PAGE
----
- Written by kcho1
The goal of the SBH ONMM Residency Program is to train well-rounded osteopathic physicians, to provide care to the community, and to develop leaders and teachers within the specialty of ONMM.
Residents spend an average of five half days per week in continuity clinics. Patients of all ages are seen for a variety of conditions. Resident responsibilities include initial evaluation and treatment of patients, documentation using electronic medical records, CPT coding, patient education, and referral to appropriate specialists. Direct supervision is provided by the three faculty members, each of whom offers a unique perspective and approach to patient care. Faculty members have no other clinical or administrative responsibilities when supervising clinic, and see every patient with the resident. While this level of direct guidance and supervision is provided by the faculty, residents are also given the autonomy to develop and implement their own treatment plan, with increasing responsibility given over time.
Consults are performed based on request from the primary care team. These patients are followed through their hospital course. Types of patients seen in hospital include:
- General medical
- Intensive care unit
- General surgical
- Neonatal intensive care unit Neonates
- Nursing home
The residents prepare the consult and evaluate the patient, after which the patient is presented to an attending, who reviews the case, discusses the osteopathic considerations and treatment plan, evaluates the patient, and performs the initial treatment with the resident.
Didactics are integrated as part of the daily schedule and include presentations in anatomy, physiology, and mechanics of the body, research studies related to osteopathy, osteopathic philosophy, and discussions covering a variety of osteopathic texts. Most presentations within the department are led by residents and supervised by faculty. There are also weekly resident- and faculty-led OMT labs. Program director, Hugh Ettlinger, DO, FAAO, provides a valuable perspective rich in osteopathic tradition as he presents teachings from his mentor, Anne Wales, DO, a student of William Sutherland, DO.
Research is incorporated into the curriculum, as each resident is required to complete a thesis at the end of his or her residency. Each resident will also prepare multiple patient case studies, which are presented and reviewed but other residents and attendings, with the goal of these write-ups to prepare the resident to understand and present important clinical findings from an osteopathic perspective to the medical community and community at large. There are also opportunities to participate in quality improvement projects relating to OMT.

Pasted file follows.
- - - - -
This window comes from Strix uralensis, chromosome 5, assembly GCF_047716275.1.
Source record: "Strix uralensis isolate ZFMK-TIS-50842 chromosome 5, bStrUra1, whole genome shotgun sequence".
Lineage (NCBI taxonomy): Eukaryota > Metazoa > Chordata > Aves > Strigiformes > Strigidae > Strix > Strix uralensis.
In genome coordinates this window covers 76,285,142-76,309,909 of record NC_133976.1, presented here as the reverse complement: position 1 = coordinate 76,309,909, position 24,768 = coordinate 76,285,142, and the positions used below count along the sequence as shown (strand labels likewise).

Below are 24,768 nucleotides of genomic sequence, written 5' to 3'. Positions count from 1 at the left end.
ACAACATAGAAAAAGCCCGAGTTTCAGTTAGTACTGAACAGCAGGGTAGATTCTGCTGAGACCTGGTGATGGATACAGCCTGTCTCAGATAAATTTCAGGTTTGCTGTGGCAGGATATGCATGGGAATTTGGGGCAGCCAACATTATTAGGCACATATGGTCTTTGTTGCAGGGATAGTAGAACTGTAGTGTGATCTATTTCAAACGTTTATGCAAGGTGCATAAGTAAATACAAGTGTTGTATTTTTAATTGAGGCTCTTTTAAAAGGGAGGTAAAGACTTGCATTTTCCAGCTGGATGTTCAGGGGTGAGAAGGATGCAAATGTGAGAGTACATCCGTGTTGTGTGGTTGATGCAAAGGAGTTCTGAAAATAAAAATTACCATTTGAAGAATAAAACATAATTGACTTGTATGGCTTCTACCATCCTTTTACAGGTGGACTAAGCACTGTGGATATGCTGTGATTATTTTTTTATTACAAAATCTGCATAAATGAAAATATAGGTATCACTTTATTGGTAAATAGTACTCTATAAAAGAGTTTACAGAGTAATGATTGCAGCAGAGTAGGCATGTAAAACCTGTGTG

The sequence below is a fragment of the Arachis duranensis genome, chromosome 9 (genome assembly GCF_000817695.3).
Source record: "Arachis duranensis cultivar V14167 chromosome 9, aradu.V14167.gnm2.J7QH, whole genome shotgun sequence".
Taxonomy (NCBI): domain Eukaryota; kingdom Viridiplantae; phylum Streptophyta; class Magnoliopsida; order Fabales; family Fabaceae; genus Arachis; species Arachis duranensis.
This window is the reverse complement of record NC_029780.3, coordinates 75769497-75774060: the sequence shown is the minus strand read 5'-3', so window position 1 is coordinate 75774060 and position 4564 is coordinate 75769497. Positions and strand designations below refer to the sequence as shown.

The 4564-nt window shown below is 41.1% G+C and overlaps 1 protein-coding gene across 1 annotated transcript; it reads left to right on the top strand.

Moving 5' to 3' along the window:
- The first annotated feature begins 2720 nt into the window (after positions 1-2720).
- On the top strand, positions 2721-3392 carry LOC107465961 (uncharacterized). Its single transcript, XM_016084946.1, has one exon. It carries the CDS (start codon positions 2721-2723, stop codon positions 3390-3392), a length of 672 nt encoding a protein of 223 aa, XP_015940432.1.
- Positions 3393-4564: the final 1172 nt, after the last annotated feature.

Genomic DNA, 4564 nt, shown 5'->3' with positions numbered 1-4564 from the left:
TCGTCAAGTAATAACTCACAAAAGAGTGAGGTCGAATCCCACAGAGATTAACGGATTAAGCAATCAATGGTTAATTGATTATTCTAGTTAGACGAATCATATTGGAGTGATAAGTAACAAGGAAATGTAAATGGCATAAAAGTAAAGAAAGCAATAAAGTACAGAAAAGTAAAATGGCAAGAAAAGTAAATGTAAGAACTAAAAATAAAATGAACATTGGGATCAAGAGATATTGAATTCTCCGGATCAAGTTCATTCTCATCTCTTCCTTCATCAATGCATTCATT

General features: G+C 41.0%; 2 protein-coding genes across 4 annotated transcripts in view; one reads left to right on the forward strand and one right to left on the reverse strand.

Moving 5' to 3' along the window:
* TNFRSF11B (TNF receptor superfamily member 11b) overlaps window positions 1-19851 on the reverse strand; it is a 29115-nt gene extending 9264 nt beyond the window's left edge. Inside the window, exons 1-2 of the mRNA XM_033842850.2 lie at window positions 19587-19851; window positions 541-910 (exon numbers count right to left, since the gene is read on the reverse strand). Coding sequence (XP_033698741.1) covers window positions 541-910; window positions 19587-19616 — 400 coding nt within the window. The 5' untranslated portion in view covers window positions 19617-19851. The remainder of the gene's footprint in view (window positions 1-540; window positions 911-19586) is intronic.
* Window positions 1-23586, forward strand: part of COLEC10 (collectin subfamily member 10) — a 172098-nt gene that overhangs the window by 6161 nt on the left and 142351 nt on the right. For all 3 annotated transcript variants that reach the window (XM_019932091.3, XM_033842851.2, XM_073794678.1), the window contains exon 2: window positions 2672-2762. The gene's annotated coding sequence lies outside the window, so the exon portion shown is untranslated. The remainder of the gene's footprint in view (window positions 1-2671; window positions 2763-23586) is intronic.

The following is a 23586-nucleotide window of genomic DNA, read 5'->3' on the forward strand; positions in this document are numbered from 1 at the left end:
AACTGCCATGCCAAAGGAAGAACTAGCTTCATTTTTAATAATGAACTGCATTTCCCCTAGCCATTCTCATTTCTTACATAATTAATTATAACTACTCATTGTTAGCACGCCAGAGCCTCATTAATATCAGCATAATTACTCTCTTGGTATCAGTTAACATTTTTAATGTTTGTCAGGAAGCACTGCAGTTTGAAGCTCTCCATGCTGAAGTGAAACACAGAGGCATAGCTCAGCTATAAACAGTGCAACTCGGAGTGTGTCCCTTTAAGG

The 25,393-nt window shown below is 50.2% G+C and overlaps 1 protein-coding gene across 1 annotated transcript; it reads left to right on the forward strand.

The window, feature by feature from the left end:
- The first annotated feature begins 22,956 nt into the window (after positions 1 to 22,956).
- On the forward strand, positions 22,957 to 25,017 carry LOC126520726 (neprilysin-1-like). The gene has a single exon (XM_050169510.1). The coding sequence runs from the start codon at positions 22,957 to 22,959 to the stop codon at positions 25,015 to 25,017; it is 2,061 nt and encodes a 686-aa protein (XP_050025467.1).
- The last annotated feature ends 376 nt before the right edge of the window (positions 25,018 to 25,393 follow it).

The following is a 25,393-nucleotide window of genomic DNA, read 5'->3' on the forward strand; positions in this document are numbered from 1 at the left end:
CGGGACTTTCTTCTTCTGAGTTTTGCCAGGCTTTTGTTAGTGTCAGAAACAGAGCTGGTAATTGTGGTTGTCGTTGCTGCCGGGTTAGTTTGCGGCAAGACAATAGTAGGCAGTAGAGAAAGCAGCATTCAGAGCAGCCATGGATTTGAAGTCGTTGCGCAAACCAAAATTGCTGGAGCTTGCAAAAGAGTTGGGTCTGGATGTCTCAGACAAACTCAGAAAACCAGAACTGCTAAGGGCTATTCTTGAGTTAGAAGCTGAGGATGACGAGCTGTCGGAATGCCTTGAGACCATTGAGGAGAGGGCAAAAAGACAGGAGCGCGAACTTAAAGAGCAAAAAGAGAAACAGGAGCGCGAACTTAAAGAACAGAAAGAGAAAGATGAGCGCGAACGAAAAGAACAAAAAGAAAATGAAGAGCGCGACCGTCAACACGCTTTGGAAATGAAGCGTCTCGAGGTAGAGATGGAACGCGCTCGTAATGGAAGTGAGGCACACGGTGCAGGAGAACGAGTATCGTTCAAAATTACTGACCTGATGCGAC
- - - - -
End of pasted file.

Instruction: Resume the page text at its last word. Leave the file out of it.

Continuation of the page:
Teaching is also emphasized in this program, with the goal of preparing the resident to become effective teachers in a variety of settings. Residents have the opportunity to table train first or second year medical students in the OMT lab at NYIT College of Osteopathic Medicine, important for those seeking academic careers or who want to spend time teaching in schools. Residents also prepare PowerPoint presentations and give lectures in the didactic portion of the program, which are reviewed by attendings to help them build this skill. They also work one-on-one with visiting medical students and residents, both in clinic and on the hospital floors, which prepares them for teaching students in a clinical practice. Residents receive one-on-one time with attendings with ample opportunity for hands-over-hands and collaborative treatment experiences.
Elective time is offered to residents as an opportunity to gain further training in other medical specialties such as neurology, radiology, rheumatology, and physical medicine and rehabilitation. It is also a chance to gain further experience in manual medicine by rotating with specialists across the country. As noted below, three two-week elective slots are allotted per year.
Other Learning Opportunities
Residents are required to attend the annual AAO Convocation and are provided opportunities to attend other conferences of their choosing. All residents will also have the opportunity to attend a 40-hour basic cranial course.
An Overview of the Schedule
Post-Graduate Year 1 (Internship)
1 month inpatient medicine
1 month intensive care unit
1 month surgery
1 month trauma surgery
1 month emergency medicine
1 month pediatrics
1 month outpatient family medicine
3 months osteopathic neuromusculoskeletal medicine
1 month vacation
Post-Graduate Year 2
3 two week electives
2 two week vacations
11 two week blocks on inpatient medical and surgical ONMM consult service
10 two week blocks in newborn nursery, postpartum unit, and inpatient pediatric service
Post-Graduate Year 3
3 two-week electives
2 two-week vacations
10 two-week blocks on inpatient medical and surgical consult service
11 two-week blocks in newborn nursery, postpartum unit, and inpatient pediatric service
*The above schedule will likely change as we transition into the ACGME system. Please check back for updates.